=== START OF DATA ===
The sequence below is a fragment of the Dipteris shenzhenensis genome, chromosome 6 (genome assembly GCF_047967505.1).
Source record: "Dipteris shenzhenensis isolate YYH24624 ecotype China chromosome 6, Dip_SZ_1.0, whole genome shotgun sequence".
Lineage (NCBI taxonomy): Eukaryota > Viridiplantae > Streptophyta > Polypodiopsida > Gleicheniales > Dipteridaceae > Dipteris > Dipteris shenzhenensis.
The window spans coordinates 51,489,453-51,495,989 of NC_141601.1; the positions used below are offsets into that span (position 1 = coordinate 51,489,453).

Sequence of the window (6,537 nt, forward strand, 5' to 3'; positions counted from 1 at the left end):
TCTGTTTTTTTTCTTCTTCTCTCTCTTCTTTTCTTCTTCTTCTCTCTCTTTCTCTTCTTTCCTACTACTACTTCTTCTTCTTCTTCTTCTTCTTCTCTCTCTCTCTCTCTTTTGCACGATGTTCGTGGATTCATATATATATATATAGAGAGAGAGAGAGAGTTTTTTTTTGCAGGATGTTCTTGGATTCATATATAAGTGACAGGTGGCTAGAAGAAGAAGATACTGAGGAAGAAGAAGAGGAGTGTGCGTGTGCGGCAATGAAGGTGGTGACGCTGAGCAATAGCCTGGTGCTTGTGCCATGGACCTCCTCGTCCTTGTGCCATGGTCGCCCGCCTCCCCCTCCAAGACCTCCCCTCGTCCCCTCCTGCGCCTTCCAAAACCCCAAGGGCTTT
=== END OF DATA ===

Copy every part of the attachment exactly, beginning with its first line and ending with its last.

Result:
The sequence below is a fragment of the Dipteris shenzhenensis genome, chromosome 6 (genome assembly GCF_047967505.1).
Source record: "Dipteris shenzhenensis isolate YYH24624 ecotype China chromosome 6, Dip_SZ_1.0, whole genome shotgun sequence".
Lineage (NCBI taxonomy): Eukaryota > Viridiplantae > Streptophyta > Polypodiopsida > Gleicheniales > Dipteridaceae > Dipteris > Dipteris shenzhenensis.
The window spans coordinates 51,489,453-51,495,989 of NC_141601.1; the positions used below are offsets into that span (position 1 = coordinate 51,489,453).

Sequence of the window (6,537 nt, forward strand, 5' to 3'; positions counted from 1 at the left end):
TCTGTTTTTTTTCTTCTTCTCTCTCTTCTTTTCTTCTTCTTCTCTCTCTTTCTCTTCTTTCCTACTACTACTTCTTCTTCTTCTTCTTCTTCTTCTCTCTCTCTCTCTCTTTTGCACGATGTTCGTGGATTCATATATATATATATAGAGAGAGAGAGAGAGTTTTTTTTTGCAGGATGTTCTTGGATTCATATATAAGTGACAGGTGGCTAGAAGAAGAAGATACTGAGGAAGAAGAAGAGGAGTGTGCGTGTGCGGCAATGAAGGTGGTGACGCTGAGCAATAGCCTGGTGCTTGTGCCATGGACCTCCTCGTCCTTGTGCCATGGTCGCCCGCCTCCCCCTCCAAGACCTCCCCTCGTCCCCTCCTGCGCCTTCCAAAACCCCAAGGGCTTT